Next, we probe the early stage site-specific Aβ1–40-lipid interactions within the same period. Figure 2D shows representative 13C-31P REDOR spectra and Figure 2, E and F summarize the build-up curves (additional REDOR spectra in Fig. S3). For all samples, only <10% REDOR dephasing (i.e., ΔS/S0 < 0.1) were observed, indicating that a large population of Aβ1–40 molecules were not in proximity with lipids. The magnitude of REDOR dephasing decreases from 5 to 15 h, opposite to the trend of PITHIRDs-based Aβ1–40/Aβ1–40 interactions. This is consistent with the formation of oligomers where individual Aβ1–40 chains may assemble and therefore become shielded from lipids. The sites F19, A21, G25, and V36 showed closer contact with 31Ps at 5 h, and A21 and G25 remained close in contacts with 31Ps at 15 h. Comparison between the PITHIRDs and REDOR data suggests that different Aβ1–40 segments may involve in early stage peptide assembling and lipid interactions. Notably, residue-specific lipid proximities found in current study are consistent with a recent all-atom molecular dynamics (MD) simulation of Aβ interaction with neuronal membrane mimics, where the segment F20-A30 was identified as a region that interacted strongly with membrane (
      • Fatafta H.
      • Khaled M.
      • Owen M.C.
      • Sayyed-Ahmad A.
      • Strodel B.
      Amyloid-β peptide dimers undergo a random coil to β-sheet transition in the aqueous phase but not at the neuronal membrane.
      ).

      Modulation of lipid dynamics induced by early stage Aβ1−40-membrane interactions

      We next ask how the early stage Aβ-lipid interactions would affect lipid dynamics, which reports important membrane physicochemical properties such as fluidity and overall curvature. Quantification of lipid dynamics is done by assessing the microsecond (τs) and nanosecond (τf) timescale motion correlation times of lipids using 31P ssNMR relaxation spectroscopy (
      • Yang Y.
      • Yao H.
      • Hong M.
      Distinguishing bicontinuous lipid cubic phases from isotropic membrane morphologies using (31)P solid-state NMR spectroscopy.
      ,
      • Otieno S.A.
      • Hanz S.Z.
      • Chakravorthy B.
      • Zhang A.
      • Klees L.M.
      • An M.
      • et al.
      pH-dependent thermodynamic intermediates of pHLIP membrane insertion determined by solid-state NMR spectroscopy.
      ,
      • Otieno S.A.
      • Qiang W.
      Roles of key residues and lipid dynamics reveal pHLIP-membrane interactions at intermediate pH.
      ).
      31P spin-lattice (T1) and spin-spin (T2) relaxation curves were recorded at various temperatures from 278 K to 296 K (Figs. 3A, S4 and S5). Although splitting of 31P peaks were observed, the spectral resolution was insufficient to analyze individual phospholipid types. Therefore, an overall 31P intensity was quantified. The values of τs and τf were derived from the relaxation time constants (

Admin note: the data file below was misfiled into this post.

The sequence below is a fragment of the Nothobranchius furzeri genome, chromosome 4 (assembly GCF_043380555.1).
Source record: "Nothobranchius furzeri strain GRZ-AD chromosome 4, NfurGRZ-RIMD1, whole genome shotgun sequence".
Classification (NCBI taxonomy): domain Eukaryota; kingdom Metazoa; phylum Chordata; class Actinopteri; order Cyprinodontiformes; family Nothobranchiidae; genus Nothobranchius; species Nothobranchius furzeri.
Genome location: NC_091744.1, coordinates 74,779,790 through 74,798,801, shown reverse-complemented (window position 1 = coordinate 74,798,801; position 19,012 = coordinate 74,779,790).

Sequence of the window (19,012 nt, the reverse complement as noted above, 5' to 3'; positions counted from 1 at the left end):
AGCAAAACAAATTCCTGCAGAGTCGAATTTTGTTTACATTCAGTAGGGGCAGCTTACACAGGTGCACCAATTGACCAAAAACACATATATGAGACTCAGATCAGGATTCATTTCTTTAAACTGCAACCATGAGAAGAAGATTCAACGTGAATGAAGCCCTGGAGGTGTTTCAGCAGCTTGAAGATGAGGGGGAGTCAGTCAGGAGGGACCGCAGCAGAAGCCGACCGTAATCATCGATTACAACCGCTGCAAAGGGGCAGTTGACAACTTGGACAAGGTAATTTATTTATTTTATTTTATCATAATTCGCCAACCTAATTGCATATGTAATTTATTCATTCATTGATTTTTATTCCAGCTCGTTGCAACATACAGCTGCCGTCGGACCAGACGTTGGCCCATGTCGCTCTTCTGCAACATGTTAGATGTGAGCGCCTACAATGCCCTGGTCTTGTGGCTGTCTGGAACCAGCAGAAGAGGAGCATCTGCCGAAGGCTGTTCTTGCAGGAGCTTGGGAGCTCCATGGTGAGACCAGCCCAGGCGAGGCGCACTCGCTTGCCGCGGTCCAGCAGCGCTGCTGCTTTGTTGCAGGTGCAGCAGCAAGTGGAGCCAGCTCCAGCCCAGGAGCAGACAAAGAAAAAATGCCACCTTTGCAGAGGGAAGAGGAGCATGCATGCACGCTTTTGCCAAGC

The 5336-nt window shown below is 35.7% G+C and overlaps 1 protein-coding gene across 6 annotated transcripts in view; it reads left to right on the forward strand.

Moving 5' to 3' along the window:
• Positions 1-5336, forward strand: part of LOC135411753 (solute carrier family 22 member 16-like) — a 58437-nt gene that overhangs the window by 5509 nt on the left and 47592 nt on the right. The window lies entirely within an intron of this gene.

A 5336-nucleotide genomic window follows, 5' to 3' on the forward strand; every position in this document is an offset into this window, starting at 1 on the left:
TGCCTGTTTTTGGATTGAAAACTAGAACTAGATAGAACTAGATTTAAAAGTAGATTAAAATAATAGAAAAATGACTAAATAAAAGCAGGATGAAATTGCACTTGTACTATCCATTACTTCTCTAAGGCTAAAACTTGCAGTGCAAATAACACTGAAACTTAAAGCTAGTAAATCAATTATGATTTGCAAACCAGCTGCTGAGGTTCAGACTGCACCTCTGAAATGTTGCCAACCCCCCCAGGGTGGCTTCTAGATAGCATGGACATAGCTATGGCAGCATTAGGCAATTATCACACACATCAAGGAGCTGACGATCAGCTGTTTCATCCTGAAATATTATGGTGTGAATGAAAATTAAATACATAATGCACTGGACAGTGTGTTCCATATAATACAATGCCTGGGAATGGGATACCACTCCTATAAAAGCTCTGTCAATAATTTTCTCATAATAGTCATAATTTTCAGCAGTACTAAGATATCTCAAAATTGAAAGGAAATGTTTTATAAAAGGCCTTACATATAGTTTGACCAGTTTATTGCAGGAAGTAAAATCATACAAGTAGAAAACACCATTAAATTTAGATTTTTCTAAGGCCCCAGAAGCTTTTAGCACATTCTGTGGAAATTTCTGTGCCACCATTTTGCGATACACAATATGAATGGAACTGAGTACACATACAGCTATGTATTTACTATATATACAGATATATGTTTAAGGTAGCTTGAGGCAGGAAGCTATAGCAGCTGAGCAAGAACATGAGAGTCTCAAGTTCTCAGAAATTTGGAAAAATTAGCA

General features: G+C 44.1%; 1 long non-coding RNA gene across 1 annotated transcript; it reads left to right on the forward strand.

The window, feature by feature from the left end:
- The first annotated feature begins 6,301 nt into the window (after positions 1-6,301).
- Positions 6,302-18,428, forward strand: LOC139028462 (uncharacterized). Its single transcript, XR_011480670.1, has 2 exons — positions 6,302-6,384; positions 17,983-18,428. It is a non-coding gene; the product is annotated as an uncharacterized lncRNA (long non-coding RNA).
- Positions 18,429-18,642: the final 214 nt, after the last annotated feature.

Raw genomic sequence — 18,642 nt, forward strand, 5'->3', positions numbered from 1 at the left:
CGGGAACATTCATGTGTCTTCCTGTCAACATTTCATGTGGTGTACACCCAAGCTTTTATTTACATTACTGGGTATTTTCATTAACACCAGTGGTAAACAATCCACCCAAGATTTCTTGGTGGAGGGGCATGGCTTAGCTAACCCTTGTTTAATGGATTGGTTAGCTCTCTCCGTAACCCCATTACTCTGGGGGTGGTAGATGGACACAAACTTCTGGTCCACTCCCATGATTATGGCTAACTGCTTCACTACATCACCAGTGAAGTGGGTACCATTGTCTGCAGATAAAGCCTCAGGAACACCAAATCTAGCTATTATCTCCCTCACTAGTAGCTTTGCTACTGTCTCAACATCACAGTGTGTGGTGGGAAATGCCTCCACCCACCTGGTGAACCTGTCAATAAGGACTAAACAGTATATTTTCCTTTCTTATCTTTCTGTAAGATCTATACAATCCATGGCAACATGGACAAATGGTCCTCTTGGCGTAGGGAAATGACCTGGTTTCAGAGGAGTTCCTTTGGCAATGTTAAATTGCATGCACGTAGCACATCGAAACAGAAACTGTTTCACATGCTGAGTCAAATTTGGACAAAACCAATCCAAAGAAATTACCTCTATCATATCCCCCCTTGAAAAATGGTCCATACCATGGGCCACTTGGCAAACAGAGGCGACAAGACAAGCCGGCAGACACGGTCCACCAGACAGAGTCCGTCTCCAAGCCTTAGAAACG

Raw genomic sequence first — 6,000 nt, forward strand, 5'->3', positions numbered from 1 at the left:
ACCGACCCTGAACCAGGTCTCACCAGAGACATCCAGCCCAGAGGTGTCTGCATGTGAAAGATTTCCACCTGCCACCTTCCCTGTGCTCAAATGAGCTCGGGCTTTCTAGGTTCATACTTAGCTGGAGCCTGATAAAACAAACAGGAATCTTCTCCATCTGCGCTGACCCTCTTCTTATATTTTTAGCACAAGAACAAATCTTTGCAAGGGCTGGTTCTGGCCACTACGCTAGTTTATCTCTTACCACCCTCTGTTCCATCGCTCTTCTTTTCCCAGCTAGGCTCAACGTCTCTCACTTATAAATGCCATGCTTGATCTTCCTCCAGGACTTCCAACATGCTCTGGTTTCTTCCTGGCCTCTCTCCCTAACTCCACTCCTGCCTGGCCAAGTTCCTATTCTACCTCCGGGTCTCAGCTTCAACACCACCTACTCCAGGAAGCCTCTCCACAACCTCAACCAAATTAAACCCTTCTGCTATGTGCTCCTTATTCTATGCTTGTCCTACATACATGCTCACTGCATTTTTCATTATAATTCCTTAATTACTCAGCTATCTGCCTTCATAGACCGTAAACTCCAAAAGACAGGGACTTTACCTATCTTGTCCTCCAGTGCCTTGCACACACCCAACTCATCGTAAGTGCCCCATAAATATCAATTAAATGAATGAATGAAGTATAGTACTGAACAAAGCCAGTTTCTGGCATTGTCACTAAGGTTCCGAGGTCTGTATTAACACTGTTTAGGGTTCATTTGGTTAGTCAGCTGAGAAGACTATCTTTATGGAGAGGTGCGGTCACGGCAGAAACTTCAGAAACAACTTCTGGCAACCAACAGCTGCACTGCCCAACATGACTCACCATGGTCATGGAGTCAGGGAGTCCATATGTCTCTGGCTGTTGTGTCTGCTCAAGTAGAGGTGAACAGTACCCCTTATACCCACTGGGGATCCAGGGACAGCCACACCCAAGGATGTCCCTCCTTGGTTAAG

• Qiang W.
      • Doherty K.E.
      • Klees L.M.
      • Tobin-Miyaji Y.
      Time-dependent lipid dynamics, organization and peptide-lipid interaction in phospholipid bilayers with incorporated β-amyloid oligomers.
      ). In rSPMs, the nanosecond timescale phospholipid headgroup motions such as the uniaxial rotation and wobbling dominate τf and the main microsecond timescale motion that influences τs is the lateral diffusive motion (
      • Yang Y.
      • Yao H.
      • Hong M.
      Distinguishing bicontinuous lipid cubic phases from isotropic membrane morphologies using (31)P solid-state NMR spectroscopy.
      ).
      Figure thumbnail gr3
      Figure 331P relaxation measurements on lipid dynamics. A, representative 31P T2 (top) and T1 (bottom) relaxation for Aβ1–40/membrane samples with 5 h incubation. Experimental data and fitting curves are shown in open symbols and solid lines, respectively. B and C, modulations of nanosecond (panel B, Δτf) and microsecond (panel C, Δτs) timescale correlation times for samples with different incubation times. Positive and negative bars in panel (B) and (C) indicate the increase and decrease of correlation times due to the addition of Aβ1–40 peptides. Predominant lipid motions contributing to the correlation times are shown schematically as insets. Uniform color coding for different sample temperatures is provided in panels. Aβ, β-amyloid.
      Figure 3, B and C plot the change of τf and τs (i.e., Δτf and Δτs) in the presence and absence of Aβ1–40 peptides at different incubation times. Positive and negative deviation values indicate the restriction and acceleration of corresponding motions due to the addition of Aβ1–40 peptides, respectively. Several conclusions can be drawn. First, the incorporation of Aβ1–40 peptides with rSPMs induces instant restriction of phospholipid headgroup motions, demonstrated by the noticeable increments of τf at short incubation time (∼10 min, x-axis in Fig. 3B). This effect may be attributed to the strong electrostatic interactions between charged residues in Aβ1–40 and lipid phosphate groups that drive the initial binding, which were previously shown by MD simulations (
      • Ahyayauch H.
      • Raab M.
      • Busto J.V.
      • Andraka N.